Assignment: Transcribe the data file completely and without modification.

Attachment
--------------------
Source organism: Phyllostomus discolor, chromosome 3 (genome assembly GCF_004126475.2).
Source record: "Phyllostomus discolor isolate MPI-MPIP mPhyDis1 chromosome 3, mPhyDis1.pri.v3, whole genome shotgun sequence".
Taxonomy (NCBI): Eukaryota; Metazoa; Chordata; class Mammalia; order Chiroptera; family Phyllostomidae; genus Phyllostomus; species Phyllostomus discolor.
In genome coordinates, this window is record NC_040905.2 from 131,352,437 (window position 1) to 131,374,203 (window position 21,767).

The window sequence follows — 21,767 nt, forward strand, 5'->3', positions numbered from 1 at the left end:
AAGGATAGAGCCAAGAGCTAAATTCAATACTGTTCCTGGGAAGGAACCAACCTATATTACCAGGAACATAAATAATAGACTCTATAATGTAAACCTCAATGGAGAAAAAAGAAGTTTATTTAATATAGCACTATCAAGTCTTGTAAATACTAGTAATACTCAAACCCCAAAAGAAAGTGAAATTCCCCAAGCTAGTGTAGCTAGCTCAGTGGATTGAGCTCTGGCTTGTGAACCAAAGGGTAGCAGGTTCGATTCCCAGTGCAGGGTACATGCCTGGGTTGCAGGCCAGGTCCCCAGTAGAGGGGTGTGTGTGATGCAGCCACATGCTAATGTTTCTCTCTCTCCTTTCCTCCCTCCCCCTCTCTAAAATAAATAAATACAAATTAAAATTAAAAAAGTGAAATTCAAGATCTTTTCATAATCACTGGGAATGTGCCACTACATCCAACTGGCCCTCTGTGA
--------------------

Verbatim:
Source organism: Phyllostomus discolor, chromosome 3 (genome assembly GCF_004126475.2).
Source record: "Phyllostomus discolor isolate MPI-MPIP mPhyDis1 chromosome 3, mPhyDis1.pri.v3, whole genome shotgun sequence".
Taxonomy (NCBI): Eukaryota; Metazoa; Chordata; class Mammalia; order Chiroptera; family Phyllostomidae; genus Phyllostomus; species Phyllostomus discolor.
In genome coordinates, this window is record NC_040905.2 from 131,352,437 (window position 1) to 131,374,203 (window position 21,767).

The window sequence follows — 21,767 nt, forward strand, 5'->3', positions numbered from 1 at the left end:
AAGGATAGAGCCAAGAGCTAAATTCAATACTGTTCCTGGGAAGGAACCAACCTATATTACCAGGAACATAAATAATAGACTCTATAATGTAAACCTCAATGGAGAAAAAAGAAGTTTATTTAATATAGCACTATCAAGTCTTGTAAATACTAGTAATACTCAAACCCCAAAAGAAAGTGAAATTCCCCAAGCTAGTGTAGCTAGCTCAGTGGATTGAGCTCTGGCTTGTGAACCAAAGGGTAGCAGGTTCGATTCCCAGTGCAGGGTACATGCCTGGGTTGCAGGCCAGGTCCCCAGTAGAGGGGTGTGTGTGATGCAGCCACATGCTAATGTTTCTCTCTCTCCTTTCCTCCCTCCCCCTCTCTAAAATAAATAAATACAAATTAAAATTAAAAAAGTGAAATTCAAGATCTTTTCATAATCACTGGGAATGTGCCACTACATCCAACTGGCCCTCTGTGA